Tim Bajarin for Time:
Indeed, it’s pretty clear to me that Apple has just scratched the surface of the role Siri will play for them in driving future revenue. At the moment, we are enamored with its ability to enhance the man-machine interface. But that’s just the start. Siri is actually on track to become the first point of entrance to “search” engines of all types tied to major databases throughout the world. It will become the gatekeeper to all types of searches, and in the end control which search engine it goes to for its answers.
Apple may not have to compete directly with Google and Microsoft on the search engine front to be a force in search. With Siri, Apple gets to be the gatekeeper to the hundreds of specialist search engines if it manages to pull off deals with databases such as Craigslist, OpenTable, Apartment Finder, AirBnB, Edmunds, IMDB, and the like.
The key to this is being able to pull off the deals. Right now, Siri works with Yelp and Wolfram Alpha. Many (but not all) of those database or search sites make money off display advertising, which will be completely bypassed by Siri users. To have Siri scour their databases and deliver the results directly to users would undermine the very lifeline of their existence.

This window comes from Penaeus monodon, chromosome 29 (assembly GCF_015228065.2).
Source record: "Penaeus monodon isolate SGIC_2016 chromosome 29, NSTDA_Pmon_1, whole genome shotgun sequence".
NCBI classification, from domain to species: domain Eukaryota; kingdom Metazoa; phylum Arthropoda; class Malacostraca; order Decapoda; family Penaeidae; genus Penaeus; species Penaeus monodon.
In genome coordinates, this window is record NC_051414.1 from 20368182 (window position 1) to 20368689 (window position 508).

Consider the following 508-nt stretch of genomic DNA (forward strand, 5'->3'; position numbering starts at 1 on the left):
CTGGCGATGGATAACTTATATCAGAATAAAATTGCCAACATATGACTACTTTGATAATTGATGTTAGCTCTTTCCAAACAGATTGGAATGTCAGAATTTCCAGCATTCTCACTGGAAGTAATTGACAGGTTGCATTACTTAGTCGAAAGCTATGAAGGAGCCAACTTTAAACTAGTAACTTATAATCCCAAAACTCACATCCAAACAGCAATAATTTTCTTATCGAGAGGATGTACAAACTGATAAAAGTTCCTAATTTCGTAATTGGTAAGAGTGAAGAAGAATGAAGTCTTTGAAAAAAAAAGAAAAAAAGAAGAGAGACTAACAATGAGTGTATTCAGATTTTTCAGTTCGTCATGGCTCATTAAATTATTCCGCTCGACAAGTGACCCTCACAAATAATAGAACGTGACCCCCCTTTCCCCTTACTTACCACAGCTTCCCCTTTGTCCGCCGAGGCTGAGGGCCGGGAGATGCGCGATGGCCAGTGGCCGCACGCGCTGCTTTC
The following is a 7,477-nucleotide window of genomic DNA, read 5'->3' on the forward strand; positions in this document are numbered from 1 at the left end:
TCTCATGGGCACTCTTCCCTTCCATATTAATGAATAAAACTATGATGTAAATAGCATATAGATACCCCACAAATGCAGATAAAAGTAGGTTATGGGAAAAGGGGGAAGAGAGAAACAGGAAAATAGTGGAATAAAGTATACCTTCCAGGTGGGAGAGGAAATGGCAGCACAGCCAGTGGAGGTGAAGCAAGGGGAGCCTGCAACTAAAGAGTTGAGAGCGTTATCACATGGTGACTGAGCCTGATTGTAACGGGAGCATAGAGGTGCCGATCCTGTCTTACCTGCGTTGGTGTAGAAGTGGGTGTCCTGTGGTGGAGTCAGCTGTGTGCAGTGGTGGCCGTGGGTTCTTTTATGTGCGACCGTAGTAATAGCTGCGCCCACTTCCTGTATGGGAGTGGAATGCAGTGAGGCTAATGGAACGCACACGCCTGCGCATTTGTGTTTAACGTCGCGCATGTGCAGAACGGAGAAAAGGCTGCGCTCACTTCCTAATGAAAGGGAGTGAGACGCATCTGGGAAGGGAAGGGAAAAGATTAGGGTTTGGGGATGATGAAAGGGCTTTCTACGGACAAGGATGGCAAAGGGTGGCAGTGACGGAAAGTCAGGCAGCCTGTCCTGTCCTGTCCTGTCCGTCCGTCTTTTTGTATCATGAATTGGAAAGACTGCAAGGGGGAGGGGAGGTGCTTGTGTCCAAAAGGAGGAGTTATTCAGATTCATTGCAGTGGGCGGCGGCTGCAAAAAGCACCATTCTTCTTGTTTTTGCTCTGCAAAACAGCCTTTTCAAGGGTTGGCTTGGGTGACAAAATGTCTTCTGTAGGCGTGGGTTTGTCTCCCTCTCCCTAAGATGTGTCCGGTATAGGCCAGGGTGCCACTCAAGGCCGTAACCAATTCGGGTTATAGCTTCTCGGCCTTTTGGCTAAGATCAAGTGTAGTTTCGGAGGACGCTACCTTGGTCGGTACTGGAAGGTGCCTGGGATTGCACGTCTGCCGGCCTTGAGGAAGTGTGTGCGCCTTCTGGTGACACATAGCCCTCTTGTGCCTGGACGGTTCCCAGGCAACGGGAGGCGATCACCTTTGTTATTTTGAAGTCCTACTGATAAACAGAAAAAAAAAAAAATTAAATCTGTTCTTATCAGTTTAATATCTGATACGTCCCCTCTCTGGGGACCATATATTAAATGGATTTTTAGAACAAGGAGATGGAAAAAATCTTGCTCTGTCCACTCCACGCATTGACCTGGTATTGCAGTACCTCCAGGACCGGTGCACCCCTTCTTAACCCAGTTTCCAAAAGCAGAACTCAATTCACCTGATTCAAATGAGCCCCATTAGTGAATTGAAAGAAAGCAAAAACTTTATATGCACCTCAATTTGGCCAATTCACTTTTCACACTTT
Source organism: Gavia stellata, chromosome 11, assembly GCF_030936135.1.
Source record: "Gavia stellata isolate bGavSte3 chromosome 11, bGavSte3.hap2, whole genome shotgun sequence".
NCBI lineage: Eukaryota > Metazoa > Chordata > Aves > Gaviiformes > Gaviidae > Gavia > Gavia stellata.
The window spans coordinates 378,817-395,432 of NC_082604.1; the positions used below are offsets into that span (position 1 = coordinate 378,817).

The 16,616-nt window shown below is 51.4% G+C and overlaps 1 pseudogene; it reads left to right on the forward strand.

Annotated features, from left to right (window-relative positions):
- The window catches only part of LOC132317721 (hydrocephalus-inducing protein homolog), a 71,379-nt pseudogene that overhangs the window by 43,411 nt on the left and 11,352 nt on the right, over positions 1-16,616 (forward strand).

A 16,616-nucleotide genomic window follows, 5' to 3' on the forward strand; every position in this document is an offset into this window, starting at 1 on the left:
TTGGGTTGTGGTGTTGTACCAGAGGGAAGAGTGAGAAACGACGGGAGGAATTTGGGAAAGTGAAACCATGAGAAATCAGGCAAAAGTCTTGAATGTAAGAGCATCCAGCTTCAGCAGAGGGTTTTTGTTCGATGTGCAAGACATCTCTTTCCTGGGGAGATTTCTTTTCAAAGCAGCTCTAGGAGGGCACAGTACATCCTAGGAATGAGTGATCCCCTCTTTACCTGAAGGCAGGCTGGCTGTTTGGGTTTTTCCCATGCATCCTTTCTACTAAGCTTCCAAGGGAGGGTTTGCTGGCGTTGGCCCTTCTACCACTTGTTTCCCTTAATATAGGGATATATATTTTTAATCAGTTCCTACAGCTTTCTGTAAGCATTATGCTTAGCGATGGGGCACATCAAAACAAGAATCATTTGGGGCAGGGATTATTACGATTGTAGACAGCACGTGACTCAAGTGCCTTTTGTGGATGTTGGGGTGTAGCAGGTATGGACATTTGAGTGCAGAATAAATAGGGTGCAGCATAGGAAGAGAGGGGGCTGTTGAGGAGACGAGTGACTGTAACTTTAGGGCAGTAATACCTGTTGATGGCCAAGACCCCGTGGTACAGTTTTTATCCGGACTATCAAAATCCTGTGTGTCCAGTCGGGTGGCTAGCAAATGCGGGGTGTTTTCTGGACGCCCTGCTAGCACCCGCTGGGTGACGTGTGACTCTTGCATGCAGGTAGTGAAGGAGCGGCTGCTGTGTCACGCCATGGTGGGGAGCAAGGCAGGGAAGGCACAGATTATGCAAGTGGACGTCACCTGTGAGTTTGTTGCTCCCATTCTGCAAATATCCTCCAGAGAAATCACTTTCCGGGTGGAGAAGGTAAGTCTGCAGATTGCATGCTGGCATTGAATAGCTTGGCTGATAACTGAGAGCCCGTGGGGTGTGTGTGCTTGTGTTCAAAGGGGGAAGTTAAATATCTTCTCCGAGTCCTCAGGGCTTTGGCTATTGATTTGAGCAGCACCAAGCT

Not all of those sites will agree to what Apple may propose but Apple could do two things; buy out enough range of specialist search sites to further legitimize Siri, or convince them that Siri will eventually be the preferred way for millions and millions of people around the world to look for information that they will bypass websites and search apps anyway, thereby depriving the sites of visitors. Apple could say that turning down Siri would mean turning away customers.
If Apple were any other company, it might tack on iAds on Siri but at the moment, it doesn’t seem likely. Perhaps one could think of Siri as iTunes, a unified place to seek out relevant bits of information from many different sources. Of course, the business model would be different. People wouldn’t pay for premium search options, or would they?
Ever thought of Siri operating in a similar way to a cable TV service offering a multitude of subscription packages of search databases with a free basic set? Might have crossed the minds of people in Cupertino but given how iTunes is there to disrupt that very business model, it might seem unlikely for Apple to adopt it, not to mention putting people off.
Siri might not be fully working around the world at the moment and whether Apple will earn revenue out of it remains to be seen, after all, Siri is still in public beta and it might take Apple a while before it’s ready for a proper roll out.
It’s a bit difficult to imagine Apple allowing the next iPhone to be released while still carrying a beta version of Siri.
[update] Or Apple could add ability to purchase things online from Siri.
Who would want to buy them? Apparently Singapore’s national servicemen. The military has guidelines regarding electronic devices and that includes the restriction on camera-equipped gadgets. Seems that it is often the case that military personnel would use one phone for personal use and another during active duty.